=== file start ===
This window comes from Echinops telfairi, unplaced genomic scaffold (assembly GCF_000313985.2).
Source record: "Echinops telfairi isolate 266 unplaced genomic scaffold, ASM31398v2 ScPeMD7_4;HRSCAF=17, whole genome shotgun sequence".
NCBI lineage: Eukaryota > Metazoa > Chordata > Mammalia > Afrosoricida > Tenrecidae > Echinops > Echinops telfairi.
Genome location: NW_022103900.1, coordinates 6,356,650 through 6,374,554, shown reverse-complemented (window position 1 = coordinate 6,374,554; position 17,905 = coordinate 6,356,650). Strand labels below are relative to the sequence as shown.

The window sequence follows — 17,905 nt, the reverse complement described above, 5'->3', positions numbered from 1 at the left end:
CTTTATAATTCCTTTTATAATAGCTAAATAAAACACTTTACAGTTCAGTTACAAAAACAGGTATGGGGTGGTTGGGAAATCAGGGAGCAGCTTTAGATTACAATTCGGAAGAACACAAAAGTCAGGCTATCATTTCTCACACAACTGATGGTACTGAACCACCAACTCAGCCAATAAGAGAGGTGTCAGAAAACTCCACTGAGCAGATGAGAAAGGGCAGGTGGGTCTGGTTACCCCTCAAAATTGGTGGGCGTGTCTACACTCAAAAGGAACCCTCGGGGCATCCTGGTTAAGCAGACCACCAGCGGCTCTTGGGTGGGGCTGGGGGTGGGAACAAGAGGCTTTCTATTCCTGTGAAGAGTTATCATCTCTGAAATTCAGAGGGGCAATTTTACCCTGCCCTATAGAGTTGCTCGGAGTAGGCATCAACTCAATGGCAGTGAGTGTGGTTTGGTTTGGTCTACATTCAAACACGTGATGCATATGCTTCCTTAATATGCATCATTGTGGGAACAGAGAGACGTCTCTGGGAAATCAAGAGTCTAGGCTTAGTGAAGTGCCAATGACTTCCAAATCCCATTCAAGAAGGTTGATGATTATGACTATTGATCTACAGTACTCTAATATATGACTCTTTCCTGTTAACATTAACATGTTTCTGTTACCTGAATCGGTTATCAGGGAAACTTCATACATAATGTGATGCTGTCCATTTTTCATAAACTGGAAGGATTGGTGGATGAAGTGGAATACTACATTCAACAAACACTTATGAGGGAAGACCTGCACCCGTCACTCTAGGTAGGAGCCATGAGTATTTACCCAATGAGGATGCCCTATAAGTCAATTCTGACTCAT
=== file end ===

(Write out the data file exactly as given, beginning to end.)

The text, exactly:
This window comes from Echinops telfairi, unplaced genomic scaffold (assembly GCF_000313985.2).
Source record: "Echinops telfairi isolate 266 unplaced genomic scaffold, ASM31398v2 ScPeMD7_4;HRSCAF=17, whole genome shotgun sequence".
NCBI lineage: Eukaryota > Metazoa > Chordata > Mammalia > Afrosoricida > Tenrecidae > Echinops > Echinops telfairi.
Genome location: NW_022103900.1, coordinates 6,356,650 through 6,374,554, shown reverse-complemented (window position 1 = coordinate 6,374,554; position 17,905 = coordinate 6,356,650). Strand labels below are relative to the sequence as shown.

The window sequence follows — 17,905 nt, the reverse complement described above, 5'->3', positions numbered from 1 at the left end:
CTTTATAATTCCTTTTATAATAGCTAAATAAAACACTTTACAGTTCAGTTACAAAAACAGGTATGGGGTGGTTGGGAAATCAGGGAGCAGCTTTAGATTACAATTCGGAAGAACACAAAAGTCAGGCTATCATTTCTCACACAACTGATGGTACTGAACCACCAACTCAGCCAATAAGAGAGGTGTCAGAAAACTCCACTGAGCAGATGAGAAAGGGCAGGTGGGTCTGGTTACCCCTCAAAATTGGTGGGCGTGTCTACACTCAAAAGGAACCCTCGGGGCATCCTGGTTAAGCAGACCACCAGCGGCTCTTGGGTGGGGCTGGGGGTGGGAACAAGAGGCTTTCTATTCCTGTGAAGAGTTATCATCTCTGAAATTCAGAGGGGCAATTTTACCCTGCCCTATAGAGTTGCTCGGAGTAGGCATCAACTCAATGGCAGTGAGTGTGGTTTGGTTTGGTCTACATTCAAACACGTGATGCATATGCTTCCTTAATATGCATCATTGTGGGAACAGAGAGACGTCTCTGGGAAATCAAGAGTCTAGGCTTAGTGAAGTGCCAATGACTTCCAAATCCCATTCAAGAAGGTTGATGATTATGACTATTGATCTACAGTACTCTAATATATGACTCTTTCCTGTTAACATTAACATGTTTCTGTTACCTGAATCGGTTATCAGGGAAACTTCATACATAATGTGATGCTGTCCATTTTTCATAAACTGGAAGGATTGGTGGATGAAGTGGAATACTACATTCAACAAACACTTATGAGGGAAGACCTGCACCCGTCACTCTAGGTAGGAGCCATGAGTATTTACCCAATGAGGATGCCCTATAAGTCAATTCTGACTCAT